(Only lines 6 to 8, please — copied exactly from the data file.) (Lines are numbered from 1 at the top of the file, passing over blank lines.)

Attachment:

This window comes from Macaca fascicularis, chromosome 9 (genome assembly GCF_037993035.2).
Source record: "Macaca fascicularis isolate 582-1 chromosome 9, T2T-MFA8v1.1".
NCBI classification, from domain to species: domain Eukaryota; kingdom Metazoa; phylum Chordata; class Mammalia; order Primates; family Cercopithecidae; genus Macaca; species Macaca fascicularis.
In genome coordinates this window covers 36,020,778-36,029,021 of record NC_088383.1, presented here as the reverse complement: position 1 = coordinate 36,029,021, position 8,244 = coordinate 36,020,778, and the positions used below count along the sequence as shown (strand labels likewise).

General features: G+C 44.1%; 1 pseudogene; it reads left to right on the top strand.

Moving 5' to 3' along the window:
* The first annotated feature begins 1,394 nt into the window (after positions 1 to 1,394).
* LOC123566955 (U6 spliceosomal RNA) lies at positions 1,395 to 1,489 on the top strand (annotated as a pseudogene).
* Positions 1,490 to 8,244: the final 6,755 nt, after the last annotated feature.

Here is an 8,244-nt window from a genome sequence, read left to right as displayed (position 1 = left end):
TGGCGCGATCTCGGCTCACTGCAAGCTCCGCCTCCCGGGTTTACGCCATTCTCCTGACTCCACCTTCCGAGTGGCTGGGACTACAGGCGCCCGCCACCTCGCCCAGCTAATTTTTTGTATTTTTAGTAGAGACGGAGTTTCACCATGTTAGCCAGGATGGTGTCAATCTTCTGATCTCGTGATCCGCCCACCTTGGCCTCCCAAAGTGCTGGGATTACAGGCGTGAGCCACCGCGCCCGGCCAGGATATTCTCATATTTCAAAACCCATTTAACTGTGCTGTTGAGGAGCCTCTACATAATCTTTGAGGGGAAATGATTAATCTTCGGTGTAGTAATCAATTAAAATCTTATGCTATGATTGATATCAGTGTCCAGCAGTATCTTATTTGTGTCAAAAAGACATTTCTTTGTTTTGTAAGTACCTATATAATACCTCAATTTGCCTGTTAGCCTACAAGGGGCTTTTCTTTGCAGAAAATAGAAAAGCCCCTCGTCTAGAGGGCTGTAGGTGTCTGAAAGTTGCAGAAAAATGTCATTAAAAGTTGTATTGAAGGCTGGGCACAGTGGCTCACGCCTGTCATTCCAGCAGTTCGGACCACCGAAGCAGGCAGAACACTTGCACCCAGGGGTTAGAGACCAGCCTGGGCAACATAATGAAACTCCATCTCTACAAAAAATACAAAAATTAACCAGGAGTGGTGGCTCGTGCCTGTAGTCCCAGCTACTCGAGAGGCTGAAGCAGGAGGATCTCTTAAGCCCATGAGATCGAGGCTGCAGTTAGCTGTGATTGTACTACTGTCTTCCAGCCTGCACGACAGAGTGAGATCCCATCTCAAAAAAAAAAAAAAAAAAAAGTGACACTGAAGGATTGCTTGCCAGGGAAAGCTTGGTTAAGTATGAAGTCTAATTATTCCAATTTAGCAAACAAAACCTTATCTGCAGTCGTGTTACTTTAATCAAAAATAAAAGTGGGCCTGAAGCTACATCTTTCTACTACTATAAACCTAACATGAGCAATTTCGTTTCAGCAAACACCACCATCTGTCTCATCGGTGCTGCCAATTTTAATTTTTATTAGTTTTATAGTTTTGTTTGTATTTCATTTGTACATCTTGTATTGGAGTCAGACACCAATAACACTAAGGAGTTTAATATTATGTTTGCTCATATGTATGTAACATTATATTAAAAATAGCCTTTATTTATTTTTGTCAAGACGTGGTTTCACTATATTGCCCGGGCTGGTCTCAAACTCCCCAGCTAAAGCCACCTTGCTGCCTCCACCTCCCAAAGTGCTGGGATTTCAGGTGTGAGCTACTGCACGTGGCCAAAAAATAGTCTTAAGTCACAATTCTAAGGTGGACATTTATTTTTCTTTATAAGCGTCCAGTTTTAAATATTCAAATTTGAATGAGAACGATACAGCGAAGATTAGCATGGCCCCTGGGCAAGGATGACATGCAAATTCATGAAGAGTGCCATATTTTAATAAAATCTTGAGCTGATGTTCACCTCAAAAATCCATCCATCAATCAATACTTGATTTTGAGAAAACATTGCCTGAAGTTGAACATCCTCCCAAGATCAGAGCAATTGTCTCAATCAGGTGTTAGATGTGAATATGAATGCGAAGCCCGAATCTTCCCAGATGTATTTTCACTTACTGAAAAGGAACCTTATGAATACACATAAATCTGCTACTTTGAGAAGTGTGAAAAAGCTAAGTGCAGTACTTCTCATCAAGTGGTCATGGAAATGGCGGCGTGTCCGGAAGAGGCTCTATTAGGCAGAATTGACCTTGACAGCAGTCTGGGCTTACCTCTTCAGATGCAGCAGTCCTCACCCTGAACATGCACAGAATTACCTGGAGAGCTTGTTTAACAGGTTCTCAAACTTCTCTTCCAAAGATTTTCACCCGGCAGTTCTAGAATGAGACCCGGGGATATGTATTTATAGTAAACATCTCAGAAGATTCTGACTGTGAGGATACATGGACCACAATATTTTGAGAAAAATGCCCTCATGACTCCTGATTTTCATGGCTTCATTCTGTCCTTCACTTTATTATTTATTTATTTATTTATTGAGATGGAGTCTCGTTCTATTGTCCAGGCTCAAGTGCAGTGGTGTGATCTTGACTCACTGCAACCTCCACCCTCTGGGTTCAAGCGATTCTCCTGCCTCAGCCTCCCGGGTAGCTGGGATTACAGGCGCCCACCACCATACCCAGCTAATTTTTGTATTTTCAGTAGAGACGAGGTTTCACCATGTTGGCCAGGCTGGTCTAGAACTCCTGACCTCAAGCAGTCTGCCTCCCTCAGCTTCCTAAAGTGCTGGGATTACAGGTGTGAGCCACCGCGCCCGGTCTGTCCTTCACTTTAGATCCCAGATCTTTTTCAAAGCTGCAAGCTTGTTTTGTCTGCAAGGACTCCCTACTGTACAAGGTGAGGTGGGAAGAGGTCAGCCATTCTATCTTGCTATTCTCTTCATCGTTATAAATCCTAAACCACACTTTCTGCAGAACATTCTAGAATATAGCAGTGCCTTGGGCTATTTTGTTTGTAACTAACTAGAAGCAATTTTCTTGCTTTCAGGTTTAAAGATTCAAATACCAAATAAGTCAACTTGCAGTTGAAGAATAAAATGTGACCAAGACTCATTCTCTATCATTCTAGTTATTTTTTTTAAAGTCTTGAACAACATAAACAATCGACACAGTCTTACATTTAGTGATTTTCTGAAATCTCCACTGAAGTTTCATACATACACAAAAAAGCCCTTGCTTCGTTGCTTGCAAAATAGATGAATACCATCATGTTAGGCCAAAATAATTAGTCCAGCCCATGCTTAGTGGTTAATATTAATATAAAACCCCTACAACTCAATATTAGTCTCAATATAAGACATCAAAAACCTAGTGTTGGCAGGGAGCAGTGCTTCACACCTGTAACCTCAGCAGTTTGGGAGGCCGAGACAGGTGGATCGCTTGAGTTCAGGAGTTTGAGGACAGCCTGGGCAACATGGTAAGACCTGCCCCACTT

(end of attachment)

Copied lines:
Moving 5' to 3' along the window:
* The first annotated feature begins 1,394 nt into the window (after positions 1 to 1,394).
* LOC123566955 (U6 spliceosomal RNA) lies at positions 1,395 to 1,489 on the top strand (annotated as a pseudogene).